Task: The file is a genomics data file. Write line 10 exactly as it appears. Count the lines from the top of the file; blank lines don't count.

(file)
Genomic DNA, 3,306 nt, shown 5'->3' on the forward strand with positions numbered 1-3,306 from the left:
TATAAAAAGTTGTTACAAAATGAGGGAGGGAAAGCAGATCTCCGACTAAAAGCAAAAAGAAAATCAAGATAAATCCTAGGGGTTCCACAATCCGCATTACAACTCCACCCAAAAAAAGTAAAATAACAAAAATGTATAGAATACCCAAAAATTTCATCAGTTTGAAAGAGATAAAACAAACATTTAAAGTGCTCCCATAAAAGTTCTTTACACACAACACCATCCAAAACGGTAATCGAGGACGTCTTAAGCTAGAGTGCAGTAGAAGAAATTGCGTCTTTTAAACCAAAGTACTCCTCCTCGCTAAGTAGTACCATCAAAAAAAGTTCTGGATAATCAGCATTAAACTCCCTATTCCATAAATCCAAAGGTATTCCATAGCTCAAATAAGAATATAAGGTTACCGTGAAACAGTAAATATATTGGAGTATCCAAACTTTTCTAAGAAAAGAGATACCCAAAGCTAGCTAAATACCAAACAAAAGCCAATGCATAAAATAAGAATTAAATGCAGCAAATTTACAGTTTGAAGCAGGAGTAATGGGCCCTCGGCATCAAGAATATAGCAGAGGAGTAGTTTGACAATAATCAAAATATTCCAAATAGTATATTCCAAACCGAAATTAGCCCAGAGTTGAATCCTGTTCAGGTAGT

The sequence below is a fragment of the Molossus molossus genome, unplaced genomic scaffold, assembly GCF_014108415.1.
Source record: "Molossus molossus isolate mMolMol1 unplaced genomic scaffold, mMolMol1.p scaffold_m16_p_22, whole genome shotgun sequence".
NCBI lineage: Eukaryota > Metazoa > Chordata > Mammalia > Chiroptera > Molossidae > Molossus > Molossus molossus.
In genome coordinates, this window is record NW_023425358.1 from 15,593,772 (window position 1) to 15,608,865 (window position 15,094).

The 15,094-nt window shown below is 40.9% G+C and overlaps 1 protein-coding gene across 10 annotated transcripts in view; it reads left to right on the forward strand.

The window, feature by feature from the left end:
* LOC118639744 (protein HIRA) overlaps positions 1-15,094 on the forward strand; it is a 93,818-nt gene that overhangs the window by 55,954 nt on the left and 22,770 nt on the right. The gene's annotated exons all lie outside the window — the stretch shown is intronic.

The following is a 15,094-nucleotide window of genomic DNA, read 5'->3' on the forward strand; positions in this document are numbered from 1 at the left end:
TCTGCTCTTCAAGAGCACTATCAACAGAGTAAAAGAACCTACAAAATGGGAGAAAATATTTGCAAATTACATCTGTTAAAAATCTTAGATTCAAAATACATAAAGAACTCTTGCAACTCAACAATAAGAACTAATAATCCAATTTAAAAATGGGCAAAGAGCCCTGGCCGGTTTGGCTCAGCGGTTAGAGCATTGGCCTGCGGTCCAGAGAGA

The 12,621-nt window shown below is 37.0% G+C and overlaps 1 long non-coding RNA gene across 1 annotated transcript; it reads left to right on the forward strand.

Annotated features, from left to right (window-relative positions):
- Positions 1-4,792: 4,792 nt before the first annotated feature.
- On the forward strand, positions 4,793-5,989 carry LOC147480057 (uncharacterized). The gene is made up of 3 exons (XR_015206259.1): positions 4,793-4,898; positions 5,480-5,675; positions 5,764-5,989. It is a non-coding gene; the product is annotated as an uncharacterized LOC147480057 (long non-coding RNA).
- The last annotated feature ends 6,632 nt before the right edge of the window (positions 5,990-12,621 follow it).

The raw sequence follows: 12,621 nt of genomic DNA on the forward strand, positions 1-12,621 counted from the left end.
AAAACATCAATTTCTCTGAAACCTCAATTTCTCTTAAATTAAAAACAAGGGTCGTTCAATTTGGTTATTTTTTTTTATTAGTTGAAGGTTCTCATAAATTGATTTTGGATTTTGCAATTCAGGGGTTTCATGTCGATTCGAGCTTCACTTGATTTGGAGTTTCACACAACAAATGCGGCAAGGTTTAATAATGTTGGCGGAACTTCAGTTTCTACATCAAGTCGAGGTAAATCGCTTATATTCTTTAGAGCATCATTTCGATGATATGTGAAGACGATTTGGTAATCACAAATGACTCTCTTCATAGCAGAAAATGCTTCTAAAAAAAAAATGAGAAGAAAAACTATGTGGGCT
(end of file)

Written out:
The following is a 15,094-nucleotide window of genomic DNA, read 5'->3' on the forward strand; positions in this document are numbered from 1 at the left end: